4 Ways to Protect Your Children While Driving
By Brooke Chaplan
Many people drive cars multiple times each day, and it is an activity that is so ubiquitous that you might not think about the problems it poses. However, driving a vehicle while transporting small kids can be fraught with potential dangers. If you are a busy parent or caregiver, you may need to take children with you when you run errands. There are steps you can take to mitigate the risks posed to kids when they ride with you.
Install a Car Seat
Each state has laws regarding car seats, their use, and the general ages of children who need to be in them during a drive. Some car seats might use different methods to be secure in your vehicle. It is important to review all instructions for installing a seat the right way. A car seat that isn’t attached or working properly could negate the safety features it uses to protect a child. As a child grows, they may need a car seat in a new size, or they can graduate to a booster seat.
Repair Vehicular Issues
Some problems with your car might be easy to overlook, but others should take priority before you drive the vehicle again. Any issue that could compromise the safety of the transport should be addressed by a car repair expert as soon as possible. Even something like uneven tire pressure could cause problems on the road. A qualified mechanic can also take a look at all aspects of the vehicle and find hazards that you may miss. They can go over the best course of action with you.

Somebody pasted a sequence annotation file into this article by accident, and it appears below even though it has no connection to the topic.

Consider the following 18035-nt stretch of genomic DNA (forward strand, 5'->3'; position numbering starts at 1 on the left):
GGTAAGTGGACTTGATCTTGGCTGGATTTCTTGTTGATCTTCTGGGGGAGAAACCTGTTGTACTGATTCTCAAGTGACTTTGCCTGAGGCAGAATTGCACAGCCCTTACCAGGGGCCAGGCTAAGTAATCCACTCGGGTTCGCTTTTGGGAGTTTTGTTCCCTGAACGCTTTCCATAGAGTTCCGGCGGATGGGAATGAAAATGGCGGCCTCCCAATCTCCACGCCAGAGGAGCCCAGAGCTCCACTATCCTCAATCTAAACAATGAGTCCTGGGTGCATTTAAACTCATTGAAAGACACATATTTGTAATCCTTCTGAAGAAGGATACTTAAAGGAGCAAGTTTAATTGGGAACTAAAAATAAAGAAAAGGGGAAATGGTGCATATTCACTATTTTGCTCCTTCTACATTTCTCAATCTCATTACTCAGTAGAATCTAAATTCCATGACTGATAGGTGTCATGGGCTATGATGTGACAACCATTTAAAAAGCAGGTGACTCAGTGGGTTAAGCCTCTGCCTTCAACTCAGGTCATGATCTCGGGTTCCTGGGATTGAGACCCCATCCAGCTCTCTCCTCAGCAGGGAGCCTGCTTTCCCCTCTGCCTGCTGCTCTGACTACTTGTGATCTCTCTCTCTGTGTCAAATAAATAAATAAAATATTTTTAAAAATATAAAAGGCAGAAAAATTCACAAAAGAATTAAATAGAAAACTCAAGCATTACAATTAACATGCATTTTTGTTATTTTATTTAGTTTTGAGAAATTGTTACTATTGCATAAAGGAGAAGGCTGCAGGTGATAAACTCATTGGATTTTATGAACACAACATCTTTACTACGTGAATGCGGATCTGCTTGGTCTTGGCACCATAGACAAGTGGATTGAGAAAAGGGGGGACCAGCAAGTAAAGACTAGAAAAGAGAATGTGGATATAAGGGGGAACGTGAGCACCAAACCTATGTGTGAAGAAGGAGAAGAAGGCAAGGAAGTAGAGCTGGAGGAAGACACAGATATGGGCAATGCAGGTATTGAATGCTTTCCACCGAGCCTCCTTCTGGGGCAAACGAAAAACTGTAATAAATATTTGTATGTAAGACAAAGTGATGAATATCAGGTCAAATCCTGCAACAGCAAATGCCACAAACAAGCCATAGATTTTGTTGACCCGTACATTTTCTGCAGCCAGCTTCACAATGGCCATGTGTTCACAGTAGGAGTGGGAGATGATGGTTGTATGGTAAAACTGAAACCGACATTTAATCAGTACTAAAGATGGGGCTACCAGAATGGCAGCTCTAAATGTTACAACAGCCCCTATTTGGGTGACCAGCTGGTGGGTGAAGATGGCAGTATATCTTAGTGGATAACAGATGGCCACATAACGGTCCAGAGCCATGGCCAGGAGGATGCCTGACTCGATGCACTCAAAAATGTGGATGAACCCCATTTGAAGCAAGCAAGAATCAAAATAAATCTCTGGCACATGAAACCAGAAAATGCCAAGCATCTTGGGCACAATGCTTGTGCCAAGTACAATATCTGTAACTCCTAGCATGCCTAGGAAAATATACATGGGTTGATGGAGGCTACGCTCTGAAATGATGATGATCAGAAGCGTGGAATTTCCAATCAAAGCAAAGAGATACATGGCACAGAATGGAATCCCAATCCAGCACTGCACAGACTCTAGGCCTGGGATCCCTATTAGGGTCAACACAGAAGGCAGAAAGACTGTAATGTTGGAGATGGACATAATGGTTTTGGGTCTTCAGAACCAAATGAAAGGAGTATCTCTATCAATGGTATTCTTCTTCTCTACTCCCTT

Secure Your Gear
When people think of auto accidents, they usually consider collisions with other cars on the road. However, there are other ways you or your child might face an injury during a drive. Anything remotely heavy should be stored in the trunk so as not to injure anyone during a sudden stop. Don’t place heavy items on the shelf behind the rear seats of the car. You should make sure all children are properly secured with belts.
Use Window Locks
Children are curious by nature, and the power windows on your vehicle are a potential source of injury to them. Older kids might be tempted to play with the switches that operate the windows. You can teach children not to mess with the buttons, and you can check to make sure all hands and feet are clear before you raise the windows. Small children can injure fingers or hands in power windows if one is not careful.
The odds of you getting into any kind of auto accident might be minimal, but there is no reason not to take extra precautions to make sure small kids are as safe as they can be during any car rides. In addition to the tips above, make sure that you don’t leave small children unattended in or around cars. You might not be driving if your vehicle is stationary, but playing alone or around other vehicles that might move presents more danger to small children.
About The Author
Brooke Chaplan is a freelance writer and blogger. She lives and works out of her home in Los Lunas, New Mexico. She loves the outdoors and spends most of her time hiking, biking, and gardening. For more information, contact Brooke via Facebook at facebook.com/brooke.chaplan or Twitter @BrookeChaplan
*Photos courtesy of Brooke Chaplan